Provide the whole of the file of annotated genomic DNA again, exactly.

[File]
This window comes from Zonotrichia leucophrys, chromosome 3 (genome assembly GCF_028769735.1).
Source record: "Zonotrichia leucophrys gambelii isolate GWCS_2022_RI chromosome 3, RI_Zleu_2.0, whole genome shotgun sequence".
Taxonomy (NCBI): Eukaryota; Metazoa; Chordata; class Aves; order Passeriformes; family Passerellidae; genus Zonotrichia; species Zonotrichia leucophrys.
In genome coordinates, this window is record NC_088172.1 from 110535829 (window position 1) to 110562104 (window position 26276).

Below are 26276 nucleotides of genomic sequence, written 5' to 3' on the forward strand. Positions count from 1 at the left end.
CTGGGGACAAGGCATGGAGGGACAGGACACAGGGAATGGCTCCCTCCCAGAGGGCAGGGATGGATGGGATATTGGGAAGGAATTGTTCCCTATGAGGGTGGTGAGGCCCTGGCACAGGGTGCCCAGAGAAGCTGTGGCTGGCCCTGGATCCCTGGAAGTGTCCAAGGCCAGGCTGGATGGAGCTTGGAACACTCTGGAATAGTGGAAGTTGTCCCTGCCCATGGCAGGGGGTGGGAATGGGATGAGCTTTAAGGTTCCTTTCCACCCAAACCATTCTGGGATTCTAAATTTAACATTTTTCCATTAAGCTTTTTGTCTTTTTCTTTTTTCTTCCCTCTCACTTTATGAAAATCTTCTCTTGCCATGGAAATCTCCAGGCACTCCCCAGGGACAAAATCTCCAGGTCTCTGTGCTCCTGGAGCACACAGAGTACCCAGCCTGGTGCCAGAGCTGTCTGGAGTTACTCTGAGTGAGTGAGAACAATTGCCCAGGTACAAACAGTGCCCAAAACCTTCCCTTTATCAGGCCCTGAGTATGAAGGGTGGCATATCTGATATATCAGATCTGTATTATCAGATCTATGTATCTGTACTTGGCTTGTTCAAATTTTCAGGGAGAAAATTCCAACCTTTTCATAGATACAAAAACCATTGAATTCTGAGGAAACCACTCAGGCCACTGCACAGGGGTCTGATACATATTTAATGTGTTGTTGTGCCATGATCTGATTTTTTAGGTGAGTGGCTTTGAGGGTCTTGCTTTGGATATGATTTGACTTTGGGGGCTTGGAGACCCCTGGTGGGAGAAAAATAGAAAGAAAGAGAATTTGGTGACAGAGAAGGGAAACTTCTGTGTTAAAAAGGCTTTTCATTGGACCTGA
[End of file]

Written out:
This window comes from Zonotrichia leucophrys, chromosome 3 (genome assembly GCF_028769735.1).
Source record: "Zonotrichia leucophrys gambelii isolate GWCS_2022_RI chromosome 3, RI_Zleu_2.0, whole genome shotgun sequence".
Taxonomy (NCBI): Eukaryota; Metazoa; Chordata; class Aves; order Passeriformes; family Passerellidae; genus Zonotrichia; species Zonotrichia leucophrys.
In genome coordinates, this window is record NC_088172.1 from 110535829 (window position 1) to 110562104 (window position 26276).

Below are 26276 nucleotides of genomic sequence, written 5' to 3' on the forward strand. Positions count from 1 at the left end.
CTGGGGACAAGGCATGGAGGGACAGGACACAGGGAATGGCTCCCTCCCAGAGGGCAGGGATGGATGGGATATTGGGAAGGAATTGTTCCCTATGAGGGTGGTGAGGCCCTGGCACAGGGTGCCCAGAGAAGCTGTGGCTGGCCCTGGATCCCTGGAAGTGTCCAAGGCCAGGCTGGATGGAGCTTGGAACACTCTGGAATAGTGGAAGTTGTCCCTGCCCATGGCAGGGGGTGGGAATGGGATGAGCTTTAAGGTTCCTTTCCACCCAAACCATTCTGGGATTCTAAATTTAACATTTTTCCATTAAGCTTTTTGTCTTTTTCTTTTTTCTTCCCTCTCACTTTATGAAAATCTTCTCTTGCCATGGAAATCTCCAGGCACTCCCCAGGGACAAAATCTCCAGGTCTCTGTGCTCCTGGAGCACACAGAGTACCCAGCCTGGTGCCAGAGCTGTCTGGAGTTACTCTGAGTGAGTGAGAACAATTGCCCAGGTACAAACAGTGCCCAAAACCTTCCCTTTATCAGGCCCTGAGTATGAAGGGTGGCATATCTGATATATCAGATCTGTATTATCAGATCTATGTATCTGTACTTGGCTTGTTCAAATTTTCAGGGAGAAAATTCCAACCTTTTCATAGATACAAAAACCATTGAATTCTGAGGAAACCACTCAGGCCACTGCACAGGGGTCTGATACATATTTAATGTGTTGTTGTGCCATGATCTGATTTTTTAGGTGAGTGGCTTTGAGGGTCTTGCTTTGGATATGATTTGACTTTGGGGGCTTGGAGACCCCTGGTGGGAGAAAAATAGAAAGAAAGAGAATTTGGTGACAGAGAAGGGAAACTTCTGTGTTAAAAAGGCTTTTCATTGGACCTGA